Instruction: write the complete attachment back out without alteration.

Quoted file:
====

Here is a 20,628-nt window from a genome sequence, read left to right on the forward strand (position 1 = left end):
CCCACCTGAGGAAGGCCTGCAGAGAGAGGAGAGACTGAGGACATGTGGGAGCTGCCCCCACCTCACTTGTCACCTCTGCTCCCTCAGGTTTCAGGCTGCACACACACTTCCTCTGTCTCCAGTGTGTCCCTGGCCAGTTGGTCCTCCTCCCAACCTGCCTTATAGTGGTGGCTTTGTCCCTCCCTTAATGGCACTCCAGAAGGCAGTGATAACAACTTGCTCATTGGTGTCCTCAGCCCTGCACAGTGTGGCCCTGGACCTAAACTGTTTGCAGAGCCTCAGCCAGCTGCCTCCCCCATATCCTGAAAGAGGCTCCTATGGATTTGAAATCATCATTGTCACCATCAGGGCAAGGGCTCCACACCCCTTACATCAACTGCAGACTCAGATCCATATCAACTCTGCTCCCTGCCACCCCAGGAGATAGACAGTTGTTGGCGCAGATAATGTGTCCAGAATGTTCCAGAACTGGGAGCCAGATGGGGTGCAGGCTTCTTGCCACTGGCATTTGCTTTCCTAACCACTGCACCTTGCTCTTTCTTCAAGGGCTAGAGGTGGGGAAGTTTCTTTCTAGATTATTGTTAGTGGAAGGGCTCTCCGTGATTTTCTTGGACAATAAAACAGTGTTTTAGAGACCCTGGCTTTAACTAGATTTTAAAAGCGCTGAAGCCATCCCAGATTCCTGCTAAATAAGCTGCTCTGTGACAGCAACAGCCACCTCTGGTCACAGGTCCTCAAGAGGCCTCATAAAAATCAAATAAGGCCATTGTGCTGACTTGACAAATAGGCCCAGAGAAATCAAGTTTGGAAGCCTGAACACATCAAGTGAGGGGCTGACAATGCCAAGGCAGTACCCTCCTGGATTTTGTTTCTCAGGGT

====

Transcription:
Here is a 20,628-nt window from a genome sequence, read left to right on the forward strand (position 1 = left end):
CCCACCTGAGGAAGGCCTGCAGAGAGAGGAGAGACTGAGGACATGTGGGAGCTGCCCCCACCTCACTTGTCACCTCTGCTCCCTCAGGTTTCAGGCTGCACACACACTTCCTCTGTCTCCAGTGTGTCCCTGGCCAGTTGGTCCTCCTCCCAACCTGCCTTATAGTGGTGGCTTTGTCCCTCCCTTAATGGCACTCCAGAAGGCAGTGATAACAACTTGCTCATTGGTGTCCTCAGCCCTGCACAGTGTGGCCCTGGACCTAAACTGTTTGCAGAGCCTCAGCCAGCTGCCTCCCCCATATCCTGAAAGAGGCTCCTATGGATTTGAAATCATCATTGTCACCATCAGGGCAAGGGCTCCACACCCCTTACATCAACTGCAGACTCAGATCCATATCAACTCTGCTCCCTGCCACCCCAGGAGATAGACAGTTGTTGGCGCAGATAATGTGTCCAGAATGTTCCAGAACTGGGAGCCAGATGGGGTGCAGGCTTCTTGCCACTGGCATTTGCTTTCCTAACCACTGCACCTTGCTCTTTCTTCAAGGGCTAGAGGTGGGGAAGTTTCTTTCTAGATTATTGTTAGTGGAAGGGCTCTCCGTGATTTTCTTGGACAATAAAACAGTGTTTTAGAGACCCTGGCTTTAACTAGATTTTAAAAGCGCTGAAGCCATCCCAGATTCCTGCTAAATAAGCTGCTCTGTGACAGCAACAGCCACCTCTGGTCACAGGTCCTCAAGAGGCCTCATAAAAATCAAATAAGGCCATTGTGCTGACTTGACAAATAGGCCCAGAGAAATCAAGTTTGGAAGCCTGAACACATCAAGTGAGGGGCTGACAATGCCAAGGCAGTACCCTCCTGGATTTTGTTTCTCAGGGT